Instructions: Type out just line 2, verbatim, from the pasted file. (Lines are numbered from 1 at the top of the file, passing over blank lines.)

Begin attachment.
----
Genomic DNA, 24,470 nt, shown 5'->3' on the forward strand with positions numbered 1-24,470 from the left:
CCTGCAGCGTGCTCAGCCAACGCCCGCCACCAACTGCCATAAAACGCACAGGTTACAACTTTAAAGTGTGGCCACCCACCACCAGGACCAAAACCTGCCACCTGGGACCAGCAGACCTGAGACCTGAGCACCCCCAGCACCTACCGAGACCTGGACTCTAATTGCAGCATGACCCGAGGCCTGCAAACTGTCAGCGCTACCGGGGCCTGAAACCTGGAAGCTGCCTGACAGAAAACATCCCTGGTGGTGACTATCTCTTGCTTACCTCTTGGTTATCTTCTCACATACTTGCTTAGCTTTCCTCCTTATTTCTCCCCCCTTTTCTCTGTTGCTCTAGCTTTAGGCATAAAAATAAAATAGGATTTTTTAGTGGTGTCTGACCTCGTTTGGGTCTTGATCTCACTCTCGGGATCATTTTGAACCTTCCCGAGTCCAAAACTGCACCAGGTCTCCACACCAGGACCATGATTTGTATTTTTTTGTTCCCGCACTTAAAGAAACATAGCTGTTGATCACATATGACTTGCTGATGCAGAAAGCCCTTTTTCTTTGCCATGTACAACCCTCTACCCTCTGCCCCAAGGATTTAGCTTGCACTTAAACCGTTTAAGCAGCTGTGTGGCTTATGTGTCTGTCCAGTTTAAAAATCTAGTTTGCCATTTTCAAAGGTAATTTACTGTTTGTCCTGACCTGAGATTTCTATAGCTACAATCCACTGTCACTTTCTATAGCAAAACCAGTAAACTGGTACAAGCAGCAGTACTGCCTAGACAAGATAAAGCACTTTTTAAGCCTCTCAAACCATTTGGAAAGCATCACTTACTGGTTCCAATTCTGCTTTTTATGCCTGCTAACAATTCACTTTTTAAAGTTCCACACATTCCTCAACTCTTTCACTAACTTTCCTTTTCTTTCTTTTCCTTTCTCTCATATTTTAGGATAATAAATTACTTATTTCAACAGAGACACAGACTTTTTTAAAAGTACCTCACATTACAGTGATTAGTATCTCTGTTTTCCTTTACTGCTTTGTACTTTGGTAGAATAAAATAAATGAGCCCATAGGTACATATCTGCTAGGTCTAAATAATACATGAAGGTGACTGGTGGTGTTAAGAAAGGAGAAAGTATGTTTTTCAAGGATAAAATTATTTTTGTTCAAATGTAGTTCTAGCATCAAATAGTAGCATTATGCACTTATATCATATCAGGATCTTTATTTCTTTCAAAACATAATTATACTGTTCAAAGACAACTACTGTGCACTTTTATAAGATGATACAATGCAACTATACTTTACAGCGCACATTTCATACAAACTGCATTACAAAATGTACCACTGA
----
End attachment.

CCTGCAGCGTGCTCAGCCAACGCCCGCCACCAACTGCCATAAAACGCACAGGTTACAACTTTAAAGTGTGGCCACCCACCACCAGGACCAAAACCTGCCACCTGGGACCAGCAGACCTGAGACCTGAGCACCCCCAGCACCTACCGAGACCTGGACTCTAATTGCAGCATGACCCGAGGCCTGCAAACTGTCAGCGCTACCGGGGCCTGAAACCTGGAAGCTGCCTGACAGAAAACATCCCTGGTGGTGACTATCTCTTGCTTACCTCTTGGTTATCTTCTCACATACTTGCTTAGCTTTCCTCCTTATTTCTCCCCCCTTTTCTCTGTTGCTCTAGCTTTAGGCATAAAAATAAAATAGGATTTTTTAGTGGTGTCTGACCTCGTTTGGGTCTTGATCTCACTCTCGGGATCATTTTGAACCTTCCCGAGTCCAAAACTGCACCAGGTCTCCACACCAGGACCATGATTTGTATTTTTTTGTTCCCGCACTTAAAGAAACATAGCTGTTGATCACATATGACTTGCTGATGCAGAAAGCCCTTTTTCTTTGCCATGTACAACCCTCTACCCTCTGCCCCAAGGATTTAGCTTGCACTTAAACCGTTTAAGCAGCTGTGTGGCTTATGTGTCTGTCCAGTTTAAAAATCTAGTTTGCCATTTTCAAAGGTAATTTACTGTTTGTCCTGACCTGAGATTTCTATAGCTACAATCCACTGTCACTTTCTATAGCAAAACCAGTAAACTGGTACAAGCAGCAGTACTGCCTAGACAAGATAAAGCACTTTTTAAGCCTCTCAAACCATTTGGAAAGCATCACTTACTGGTTCCAATTCTGCTTTTTATGCCTGCTAACAATTCACTTTTTAAAGTTCCACACATTCCTCAACTCTTTCACTAACTTTCCTTTTCTTTCTTTTCCTTTCTCTCATATTTTAGGATAATAAATTACTTATTTCAACAGAGACACAGACTTTTTTAAAAGTACCTCACATTACAGTGATTAGTATCTCTGTTTTCCTTTACTGCTTTGTACTTTGGTAGAATAAAATAAATGAGCCCATAGGTACATATCTGCTAGGTCTAAATAATACATGAAGGTGACTGGTGGTGTTAAGAAAGGAGAAAGTATGTTTTTCAAGGATAAAATTATTTTTGTTCAAATGTAGTTCTAGCATCAAATAGTAGCATTATGCACTTATATCATATCAGGATCTTTATTTCTTTCAAAACATAATTATACTGTTCAAAGACAACTACTGTGCACTTTTATAAGATGATACAATGCAACTATACTTTACAGCGCACATTTCATACAAACTGCATTACAAAATGTACCACTGA